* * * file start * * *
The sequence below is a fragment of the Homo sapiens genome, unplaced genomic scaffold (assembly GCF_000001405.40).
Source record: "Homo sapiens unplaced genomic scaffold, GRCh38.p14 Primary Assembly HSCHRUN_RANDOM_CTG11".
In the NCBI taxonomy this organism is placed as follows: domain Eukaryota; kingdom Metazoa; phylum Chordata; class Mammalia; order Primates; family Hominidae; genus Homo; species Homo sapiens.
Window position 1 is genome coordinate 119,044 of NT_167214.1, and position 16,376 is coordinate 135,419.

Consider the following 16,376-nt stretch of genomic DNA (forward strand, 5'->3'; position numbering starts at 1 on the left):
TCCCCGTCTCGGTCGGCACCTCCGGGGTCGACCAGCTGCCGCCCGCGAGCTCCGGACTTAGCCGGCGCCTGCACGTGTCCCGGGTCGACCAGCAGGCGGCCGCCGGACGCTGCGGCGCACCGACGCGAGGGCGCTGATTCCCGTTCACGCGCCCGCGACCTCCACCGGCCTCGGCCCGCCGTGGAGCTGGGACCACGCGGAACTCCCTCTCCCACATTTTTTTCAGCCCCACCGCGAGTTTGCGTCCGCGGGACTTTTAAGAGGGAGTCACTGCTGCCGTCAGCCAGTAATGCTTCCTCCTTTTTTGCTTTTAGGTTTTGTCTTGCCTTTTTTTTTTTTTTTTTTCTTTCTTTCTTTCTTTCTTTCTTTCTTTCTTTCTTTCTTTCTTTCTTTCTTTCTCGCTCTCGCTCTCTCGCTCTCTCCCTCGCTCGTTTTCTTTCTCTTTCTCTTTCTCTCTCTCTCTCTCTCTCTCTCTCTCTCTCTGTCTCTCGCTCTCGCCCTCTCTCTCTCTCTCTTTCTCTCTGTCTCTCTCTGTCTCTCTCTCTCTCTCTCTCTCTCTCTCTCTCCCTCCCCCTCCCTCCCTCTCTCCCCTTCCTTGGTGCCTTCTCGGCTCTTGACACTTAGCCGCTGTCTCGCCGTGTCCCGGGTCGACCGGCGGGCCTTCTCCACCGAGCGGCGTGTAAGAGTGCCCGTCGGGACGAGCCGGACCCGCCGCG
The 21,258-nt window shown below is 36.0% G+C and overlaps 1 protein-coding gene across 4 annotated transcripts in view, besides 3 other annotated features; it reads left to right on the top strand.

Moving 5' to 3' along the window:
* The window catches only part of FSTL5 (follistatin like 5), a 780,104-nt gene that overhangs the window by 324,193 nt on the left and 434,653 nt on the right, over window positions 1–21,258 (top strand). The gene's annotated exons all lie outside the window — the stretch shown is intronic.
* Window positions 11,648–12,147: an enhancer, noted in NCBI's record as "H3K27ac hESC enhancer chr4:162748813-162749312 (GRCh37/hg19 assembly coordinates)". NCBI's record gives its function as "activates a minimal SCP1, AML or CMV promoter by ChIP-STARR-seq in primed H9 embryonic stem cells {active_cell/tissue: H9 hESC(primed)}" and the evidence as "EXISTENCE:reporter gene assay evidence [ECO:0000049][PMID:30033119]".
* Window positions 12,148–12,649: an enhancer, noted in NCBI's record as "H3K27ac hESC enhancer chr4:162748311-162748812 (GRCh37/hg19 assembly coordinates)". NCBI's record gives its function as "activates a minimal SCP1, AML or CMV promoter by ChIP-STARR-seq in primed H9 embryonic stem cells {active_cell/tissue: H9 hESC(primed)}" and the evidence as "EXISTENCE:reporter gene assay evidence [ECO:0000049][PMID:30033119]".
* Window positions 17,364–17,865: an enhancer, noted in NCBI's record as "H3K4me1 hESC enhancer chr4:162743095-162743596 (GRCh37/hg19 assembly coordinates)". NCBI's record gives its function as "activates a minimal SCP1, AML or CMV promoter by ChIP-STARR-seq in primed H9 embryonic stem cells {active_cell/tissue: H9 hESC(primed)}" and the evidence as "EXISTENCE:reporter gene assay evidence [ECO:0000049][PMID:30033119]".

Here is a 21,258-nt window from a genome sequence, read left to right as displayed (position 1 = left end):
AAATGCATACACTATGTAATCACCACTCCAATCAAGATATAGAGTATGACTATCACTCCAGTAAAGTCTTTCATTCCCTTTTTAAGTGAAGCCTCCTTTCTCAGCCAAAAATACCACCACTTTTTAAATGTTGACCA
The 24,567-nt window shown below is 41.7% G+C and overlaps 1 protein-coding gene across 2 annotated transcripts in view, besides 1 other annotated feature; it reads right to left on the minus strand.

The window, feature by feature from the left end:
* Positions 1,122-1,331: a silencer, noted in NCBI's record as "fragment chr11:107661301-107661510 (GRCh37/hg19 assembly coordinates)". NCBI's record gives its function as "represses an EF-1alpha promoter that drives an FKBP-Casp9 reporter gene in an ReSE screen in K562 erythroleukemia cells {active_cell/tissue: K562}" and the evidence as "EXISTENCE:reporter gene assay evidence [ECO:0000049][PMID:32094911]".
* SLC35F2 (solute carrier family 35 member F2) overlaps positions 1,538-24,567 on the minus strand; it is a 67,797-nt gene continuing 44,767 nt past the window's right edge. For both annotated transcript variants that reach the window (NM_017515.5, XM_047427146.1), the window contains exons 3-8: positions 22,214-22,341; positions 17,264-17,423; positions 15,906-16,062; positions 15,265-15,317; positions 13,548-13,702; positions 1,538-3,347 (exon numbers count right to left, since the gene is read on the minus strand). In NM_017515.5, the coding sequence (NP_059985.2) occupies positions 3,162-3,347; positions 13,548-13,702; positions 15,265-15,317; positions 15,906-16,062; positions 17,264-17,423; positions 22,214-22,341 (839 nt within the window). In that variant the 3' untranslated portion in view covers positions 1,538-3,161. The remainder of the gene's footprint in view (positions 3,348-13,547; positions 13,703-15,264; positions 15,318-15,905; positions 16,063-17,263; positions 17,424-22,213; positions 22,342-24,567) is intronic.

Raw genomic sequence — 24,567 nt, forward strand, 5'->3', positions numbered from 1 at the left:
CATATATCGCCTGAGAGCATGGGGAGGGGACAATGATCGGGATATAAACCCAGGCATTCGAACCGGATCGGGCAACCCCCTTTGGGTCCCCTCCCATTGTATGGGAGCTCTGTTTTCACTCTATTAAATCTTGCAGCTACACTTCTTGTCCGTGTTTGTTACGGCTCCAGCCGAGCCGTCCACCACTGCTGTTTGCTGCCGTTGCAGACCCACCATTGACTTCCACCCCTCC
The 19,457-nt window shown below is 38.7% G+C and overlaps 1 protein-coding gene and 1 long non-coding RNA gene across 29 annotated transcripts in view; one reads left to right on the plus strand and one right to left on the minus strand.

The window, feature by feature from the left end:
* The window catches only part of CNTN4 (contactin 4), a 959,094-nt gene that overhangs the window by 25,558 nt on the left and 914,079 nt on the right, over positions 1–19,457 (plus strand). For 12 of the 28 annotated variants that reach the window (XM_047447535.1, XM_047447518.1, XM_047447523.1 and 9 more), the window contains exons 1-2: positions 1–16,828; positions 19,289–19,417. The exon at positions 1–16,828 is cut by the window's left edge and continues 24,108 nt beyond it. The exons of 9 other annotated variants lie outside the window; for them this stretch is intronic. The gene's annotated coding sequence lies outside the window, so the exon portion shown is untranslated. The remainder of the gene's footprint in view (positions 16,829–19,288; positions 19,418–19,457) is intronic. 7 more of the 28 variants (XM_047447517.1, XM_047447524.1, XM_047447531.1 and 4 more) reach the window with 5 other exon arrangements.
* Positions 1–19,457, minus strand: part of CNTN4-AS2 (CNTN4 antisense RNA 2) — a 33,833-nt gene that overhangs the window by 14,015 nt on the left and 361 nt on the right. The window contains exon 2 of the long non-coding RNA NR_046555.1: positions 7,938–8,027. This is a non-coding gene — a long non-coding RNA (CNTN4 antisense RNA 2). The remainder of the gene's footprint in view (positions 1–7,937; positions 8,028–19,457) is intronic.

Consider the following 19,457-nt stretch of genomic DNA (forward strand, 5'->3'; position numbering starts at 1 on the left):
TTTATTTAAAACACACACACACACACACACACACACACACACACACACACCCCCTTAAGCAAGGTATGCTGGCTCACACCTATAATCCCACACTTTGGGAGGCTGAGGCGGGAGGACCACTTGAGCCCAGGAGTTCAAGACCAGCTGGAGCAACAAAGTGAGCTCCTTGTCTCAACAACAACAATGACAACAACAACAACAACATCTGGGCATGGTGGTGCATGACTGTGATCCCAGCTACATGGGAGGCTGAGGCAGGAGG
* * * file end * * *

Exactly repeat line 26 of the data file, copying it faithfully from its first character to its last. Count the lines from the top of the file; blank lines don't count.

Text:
TTTATTTAAAACACACACACACACACACACACACACACACACACACACACCCCCTTAAGCAAGGTATGCTGGCTCACACCTATAATCCCACACTTTGGGAGGCTGAGGCGGGAGGACCACTTGAGCCCAGGAGTTCAAGACCAGCTGGAGCAACAAAGTGAGCTCCTTGTCTCAACAACAACAATGACAACAACAACAACAACATCTGGGCATGGTGGTGCATGACTGTGATCCCAGCTACATGGGAGGCTGAGGCAGGAGG